God knows our frailty and our weakness. He remembers that we are dust. And in the midst of all of our distrustful anxiety, he meets us. Speaking to us through his word, he gives us repeated, clear reminders of who he is and what he has done for us. And one of the most surprising and beautiful things he does is that he often chooses to use those very situations that caused us so much worry to bless us and teach us and cause us to grow.
So here are 5 things I worried about in coming to seminary and how God turned my fears into blessings and opportunities for growth.
Worry #1: That we would be dirt poor and living someplace really sketchy. I was terribly concerned that our house in Colorado wouldn’t sell, that I wouldn’t find a good job, and that we would have to pay an exorbitant amount of rent. Each step of the way, God provided. Our house in Colorado sold in four days at asking price. We were offered a lovely, low-rent guest house from a Christian couple in Escondido. And I was hired at Calvin Christian School for exactly the same position I had in Colorado Springs: head high school English teacher (because the teacher who had been there 10 years suddenly got engaged and moved away—what a happy “coincidence”).
I’ve heard so many similar stories from friends at seminary. Each new obstacle, each unforeseen difficulty becomes an Ebenezer to God’s faithfulness. Sometimes, that faithfulness comes in the form of abundant material provision. Other times, that faithfulness is God teaching us to rely on His power and presence more than on material things. It always amazes me, in light of God’s faithfulness, how prone I am to forget his past mercies and focus on my future unmet needs.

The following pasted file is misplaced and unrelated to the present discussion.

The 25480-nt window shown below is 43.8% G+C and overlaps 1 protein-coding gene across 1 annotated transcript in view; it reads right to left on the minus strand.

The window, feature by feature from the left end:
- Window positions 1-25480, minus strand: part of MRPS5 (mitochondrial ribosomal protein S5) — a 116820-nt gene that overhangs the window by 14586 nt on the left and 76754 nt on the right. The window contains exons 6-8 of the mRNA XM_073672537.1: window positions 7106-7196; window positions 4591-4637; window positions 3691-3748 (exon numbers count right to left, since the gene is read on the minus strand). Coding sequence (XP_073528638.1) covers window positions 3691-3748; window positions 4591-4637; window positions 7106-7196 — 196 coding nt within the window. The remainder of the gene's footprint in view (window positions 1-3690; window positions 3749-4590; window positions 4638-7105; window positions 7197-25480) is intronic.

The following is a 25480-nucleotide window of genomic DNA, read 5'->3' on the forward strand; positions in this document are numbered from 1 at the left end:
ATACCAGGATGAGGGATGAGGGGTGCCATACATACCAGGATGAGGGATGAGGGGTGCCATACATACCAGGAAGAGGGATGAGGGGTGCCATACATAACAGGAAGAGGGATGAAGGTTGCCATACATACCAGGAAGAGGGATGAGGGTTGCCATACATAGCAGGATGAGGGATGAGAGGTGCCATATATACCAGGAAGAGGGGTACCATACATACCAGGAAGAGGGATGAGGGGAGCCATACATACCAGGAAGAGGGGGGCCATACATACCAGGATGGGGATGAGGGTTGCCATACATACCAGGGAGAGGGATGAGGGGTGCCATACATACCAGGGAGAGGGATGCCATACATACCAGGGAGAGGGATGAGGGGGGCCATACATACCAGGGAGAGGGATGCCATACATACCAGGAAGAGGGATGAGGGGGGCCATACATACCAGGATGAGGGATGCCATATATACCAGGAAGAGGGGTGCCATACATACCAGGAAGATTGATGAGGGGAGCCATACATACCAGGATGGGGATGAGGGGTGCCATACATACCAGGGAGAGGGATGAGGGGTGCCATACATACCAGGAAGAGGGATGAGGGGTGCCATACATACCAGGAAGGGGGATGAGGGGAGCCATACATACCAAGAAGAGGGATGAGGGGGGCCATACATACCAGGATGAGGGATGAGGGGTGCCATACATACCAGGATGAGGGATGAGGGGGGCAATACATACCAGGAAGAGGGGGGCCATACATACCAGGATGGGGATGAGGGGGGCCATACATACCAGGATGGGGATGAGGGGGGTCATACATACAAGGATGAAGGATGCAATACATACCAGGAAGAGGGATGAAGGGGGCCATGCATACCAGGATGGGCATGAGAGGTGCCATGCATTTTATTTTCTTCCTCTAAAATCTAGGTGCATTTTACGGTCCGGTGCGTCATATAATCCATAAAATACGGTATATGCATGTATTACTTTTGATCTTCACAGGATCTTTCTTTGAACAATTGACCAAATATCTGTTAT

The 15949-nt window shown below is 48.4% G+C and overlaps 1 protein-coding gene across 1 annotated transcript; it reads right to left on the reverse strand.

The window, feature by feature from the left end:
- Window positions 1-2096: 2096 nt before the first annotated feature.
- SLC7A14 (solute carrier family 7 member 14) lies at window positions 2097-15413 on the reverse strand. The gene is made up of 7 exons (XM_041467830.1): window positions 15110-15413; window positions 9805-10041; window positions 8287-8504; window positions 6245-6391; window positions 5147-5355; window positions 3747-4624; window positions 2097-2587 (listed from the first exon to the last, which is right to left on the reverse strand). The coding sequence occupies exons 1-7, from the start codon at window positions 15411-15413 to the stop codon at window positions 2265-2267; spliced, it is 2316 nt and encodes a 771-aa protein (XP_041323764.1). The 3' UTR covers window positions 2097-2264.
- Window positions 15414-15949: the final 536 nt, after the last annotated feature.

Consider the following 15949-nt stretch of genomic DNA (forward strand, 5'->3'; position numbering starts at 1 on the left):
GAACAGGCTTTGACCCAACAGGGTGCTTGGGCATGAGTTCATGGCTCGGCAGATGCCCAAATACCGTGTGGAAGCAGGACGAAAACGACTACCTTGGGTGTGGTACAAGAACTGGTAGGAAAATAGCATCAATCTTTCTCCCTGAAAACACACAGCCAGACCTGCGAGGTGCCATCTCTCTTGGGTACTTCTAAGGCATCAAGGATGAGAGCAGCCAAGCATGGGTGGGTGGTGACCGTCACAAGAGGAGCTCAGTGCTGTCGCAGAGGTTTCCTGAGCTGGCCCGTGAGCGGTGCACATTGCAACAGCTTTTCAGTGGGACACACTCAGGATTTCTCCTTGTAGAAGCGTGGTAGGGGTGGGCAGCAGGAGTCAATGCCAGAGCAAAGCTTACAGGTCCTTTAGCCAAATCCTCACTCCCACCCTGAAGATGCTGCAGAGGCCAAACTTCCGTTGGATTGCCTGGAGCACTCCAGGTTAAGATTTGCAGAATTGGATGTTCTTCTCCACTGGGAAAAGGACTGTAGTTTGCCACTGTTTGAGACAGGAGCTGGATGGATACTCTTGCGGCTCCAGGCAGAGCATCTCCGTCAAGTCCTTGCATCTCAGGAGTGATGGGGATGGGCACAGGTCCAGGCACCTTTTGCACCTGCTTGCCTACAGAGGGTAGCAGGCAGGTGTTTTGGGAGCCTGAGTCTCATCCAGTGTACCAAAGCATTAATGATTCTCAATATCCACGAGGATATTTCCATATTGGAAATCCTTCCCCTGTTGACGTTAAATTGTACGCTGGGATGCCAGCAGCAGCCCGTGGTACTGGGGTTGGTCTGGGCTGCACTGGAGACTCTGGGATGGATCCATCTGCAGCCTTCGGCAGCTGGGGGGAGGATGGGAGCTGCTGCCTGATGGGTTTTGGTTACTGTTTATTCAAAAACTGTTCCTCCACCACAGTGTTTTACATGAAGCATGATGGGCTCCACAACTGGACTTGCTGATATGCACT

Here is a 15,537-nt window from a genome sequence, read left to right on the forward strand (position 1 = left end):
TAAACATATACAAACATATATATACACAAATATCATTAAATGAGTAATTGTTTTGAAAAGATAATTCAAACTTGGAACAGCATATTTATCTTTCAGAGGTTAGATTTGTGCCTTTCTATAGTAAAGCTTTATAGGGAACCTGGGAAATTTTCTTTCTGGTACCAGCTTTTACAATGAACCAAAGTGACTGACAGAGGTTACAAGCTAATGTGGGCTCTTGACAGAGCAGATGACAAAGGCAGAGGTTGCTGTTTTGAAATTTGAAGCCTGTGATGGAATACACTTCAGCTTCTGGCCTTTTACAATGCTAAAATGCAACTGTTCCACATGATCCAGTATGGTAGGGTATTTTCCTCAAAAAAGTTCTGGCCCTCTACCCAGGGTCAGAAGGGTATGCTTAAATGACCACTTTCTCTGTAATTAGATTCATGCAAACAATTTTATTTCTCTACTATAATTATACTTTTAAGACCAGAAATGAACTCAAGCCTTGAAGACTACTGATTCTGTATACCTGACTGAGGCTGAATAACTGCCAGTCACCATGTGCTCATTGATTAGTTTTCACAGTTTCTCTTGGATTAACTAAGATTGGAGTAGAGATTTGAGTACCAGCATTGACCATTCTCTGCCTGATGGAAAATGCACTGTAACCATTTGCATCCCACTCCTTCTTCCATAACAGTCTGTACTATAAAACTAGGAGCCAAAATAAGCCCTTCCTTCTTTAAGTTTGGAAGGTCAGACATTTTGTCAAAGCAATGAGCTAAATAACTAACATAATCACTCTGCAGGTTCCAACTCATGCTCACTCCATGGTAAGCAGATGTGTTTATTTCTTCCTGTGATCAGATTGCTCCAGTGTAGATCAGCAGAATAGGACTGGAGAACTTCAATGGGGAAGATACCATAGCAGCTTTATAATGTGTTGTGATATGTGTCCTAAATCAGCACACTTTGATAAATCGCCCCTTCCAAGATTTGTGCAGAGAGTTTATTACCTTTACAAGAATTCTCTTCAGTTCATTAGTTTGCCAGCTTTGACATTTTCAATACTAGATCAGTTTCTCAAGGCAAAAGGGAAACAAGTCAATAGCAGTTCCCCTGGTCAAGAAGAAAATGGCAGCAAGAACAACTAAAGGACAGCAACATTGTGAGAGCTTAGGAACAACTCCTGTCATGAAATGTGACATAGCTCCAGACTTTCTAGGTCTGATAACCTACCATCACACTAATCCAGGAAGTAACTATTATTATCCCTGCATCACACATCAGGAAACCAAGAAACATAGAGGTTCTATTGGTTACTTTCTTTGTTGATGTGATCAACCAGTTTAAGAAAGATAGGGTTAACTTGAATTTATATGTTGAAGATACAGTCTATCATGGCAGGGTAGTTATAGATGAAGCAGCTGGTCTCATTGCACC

Worry #2: That I would never see my husband. This one actually turned out to be kind of true. However, it did make our time together sweeter and more intentional. I valued his presence more, and took it for granted less than I had when we had every Saturday together. And God taught me how to view the time Tim was studying as a gift that I was giving him to help him prepare for future ministry.
Worry #3: That Tim’s theology would change dramatically, and I wouldn’t be able to keep up. Tim’s theology did change, but not the way I’d expected. Most of the details of his beliefs stayed the same. He believes the same things about baptism, the Lord’s Supper, and church government that he did before he came to seminary, with maybe some different nuances and certainly many more concrete, biblical reasons for holding these beliefs. The seismic shift that happened in his theology (and consequently in mine) was his understanding of the centrality of the gospel and the absolute necessity of its application to every aspect of the Christian life. We had both fallen into believing that the good news of what Jesus has done was the starting point of the Christian life instead of the motive and power behind everything we do as Christians. It didn’t help that we were still holding onto some rather toxic sanctification theology that was leaving us weary with striving to better ourselves instead of trusting in God for our spiritual growth as well as for our justification. The gospel doesn’t just set us free from trying to earn our salvation. It sets us free from fruitless attempts to perfect ourselves also. The dramatic change in Tim’s theology ended up being a change that I desperately needed to help free me from a works-based mentality that had slowly crept into my relationship with God. And as far as not being able to keep up with Tim…that was a groundless fear, because seminary helped make him an excellent communicator of truth. Early on, he was maybe a little too enthusiastic in ‘correcting’ my theology, but he quickly learned how to speak the truth in love.